Reading the report, one would be unaware of Hamas’s human-shield strategy, a significant contributory factor to the civilian deaths in Gaza. … Although he states: “Palestinian armed groups were present in urban areas during the military operations and launched rockets from urban areas”, he avoids the logical conclusion of the massive use of human shields. … Yet, rather than state the inconvenient truth, the report reinforces preconceived Israeli culpability.

Goldstone is similarly evasive over the unreliability of key “eyewitnesses”. … The report applies entirely illogical reasoning, failing to elaborate on “a certain reluctance by the persons … interviewed in Gaza to discuss the activities of armed groups”. This observation provides a glimpse of the dangers faced by those speaking out against the regime in Gaza, yet Goldstone omits to mention how Hamas intimidation undermines witnesses and with it the very foundation for his conclusions.

Brian Wood: DMZ

Wood, Brian; Riccardo Burchielli (2006), DMZ: On the Ground, Vertigo
ISBN 978-4012-1062-5

Wood, Brian; Riccardo Burchielli (2007), DMZ: Body of a Journalist, Vertigo
ISBN 978-4012-1247-6

Wood, Brian; Riccardo Burchielli (2007), DMZ: Public Works, Vertigo
ISBN 978-4012-1476-0

Sometimes I’m confused. Sometimes, a book will come along that confuses me for one reason or other. I recently finished Erwin Mortier’s novel Marcel which I really wanted to like but which is actually bad, I think, for various reasons, but my heart is still with it. Another kind of confusion is caused by books like Brian Wood’s DMZ series of graphic novels/comics. Really, they are excellently written, well conceived and all three artists that I’ve so far encountered within the pages of DMZ did an excellent job, nuanced, expressive, precise. What’s more, they are eminently readable, it takes restraint not to go out and read every volume that has so far been published. But when I stacked the books on my desk a moment ago and decided to write a review, I was confused, confused mostly by the fact that I find myself dissatisfied with the whole enterprise, and it’s not something that is likely to improve in later volumes. For me there is something deeply unsatisfactory in what Wood attempts here. Bear with me and I’ll try to explain.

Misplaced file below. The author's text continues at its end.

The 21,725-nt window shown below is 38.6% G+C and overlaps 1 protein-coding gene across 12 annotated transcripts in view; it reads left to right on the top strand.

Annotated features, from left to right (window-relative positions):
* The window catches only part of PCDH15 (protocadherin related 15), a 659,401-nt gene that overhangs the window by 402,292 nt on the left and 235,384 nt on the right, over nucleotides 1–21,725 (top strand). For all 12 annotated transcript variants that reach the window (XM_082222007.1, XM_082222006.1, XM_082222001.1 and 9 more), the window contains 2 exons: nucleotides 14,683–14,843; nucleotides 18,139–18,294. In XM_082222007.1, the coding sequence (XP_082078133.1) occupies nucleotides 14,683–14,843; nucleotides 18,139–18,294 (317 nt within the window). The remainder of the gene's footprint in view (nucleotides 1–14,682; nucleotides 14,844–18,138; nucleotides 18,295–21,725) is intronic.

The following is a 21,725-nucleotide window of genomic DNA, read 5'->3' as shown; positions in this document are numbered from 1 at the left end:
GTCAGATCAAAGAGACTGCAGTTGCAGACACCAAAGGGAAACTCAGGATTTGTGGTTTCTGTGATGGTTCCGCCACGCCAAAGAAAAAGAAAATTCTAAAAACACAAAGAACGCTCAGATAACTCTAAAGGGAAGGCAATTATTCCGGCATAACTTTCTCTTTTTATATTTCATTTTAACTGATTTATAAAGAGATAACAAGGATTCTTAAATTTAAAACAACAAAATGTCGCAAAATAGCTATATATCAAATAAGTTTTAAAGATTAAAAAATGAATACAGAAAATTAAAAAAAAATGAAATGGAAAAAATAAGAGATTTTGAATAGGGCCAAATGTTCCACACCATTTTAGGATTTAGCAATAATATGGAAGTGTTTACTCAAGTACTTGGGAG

DMZ: On the Ground, the first volume, introduces the characters and the basic problem they face. Matt Roth, a young man, filled with the ambition to make it as a journalist, has a father with enough influence to get him onto a helicopter that flies Ferguson, a famous TV journalist into a New York, which has become a front in a new civil war between the United States of America and the Free States, who rose against the US, leading a guerrilla warfare all across the country. Since the Free States appear to operate in cells, there is no steady front line, except for New York, i.e. the DMZ, the demilitarized zone, adjacent both to the Free States and the United States. The DMZ, as its name suggests, contains no soldiers, just civilians, except for the occasional hostile action by one or the other party. As we learn in a story in the second volume, “Zee York”, events that led to the establishment of the DMZ happened so quick that those who stayed did not necessarily do so intentionally. So what happened was that a microcosm was created containing civilians committed to New York, crooks, and terrorists. Due to the constant shooting and the dangers of living there, no journalists are living there as DMZ: On the Ground sets in, which is the main reason for Ferguson to want to go there.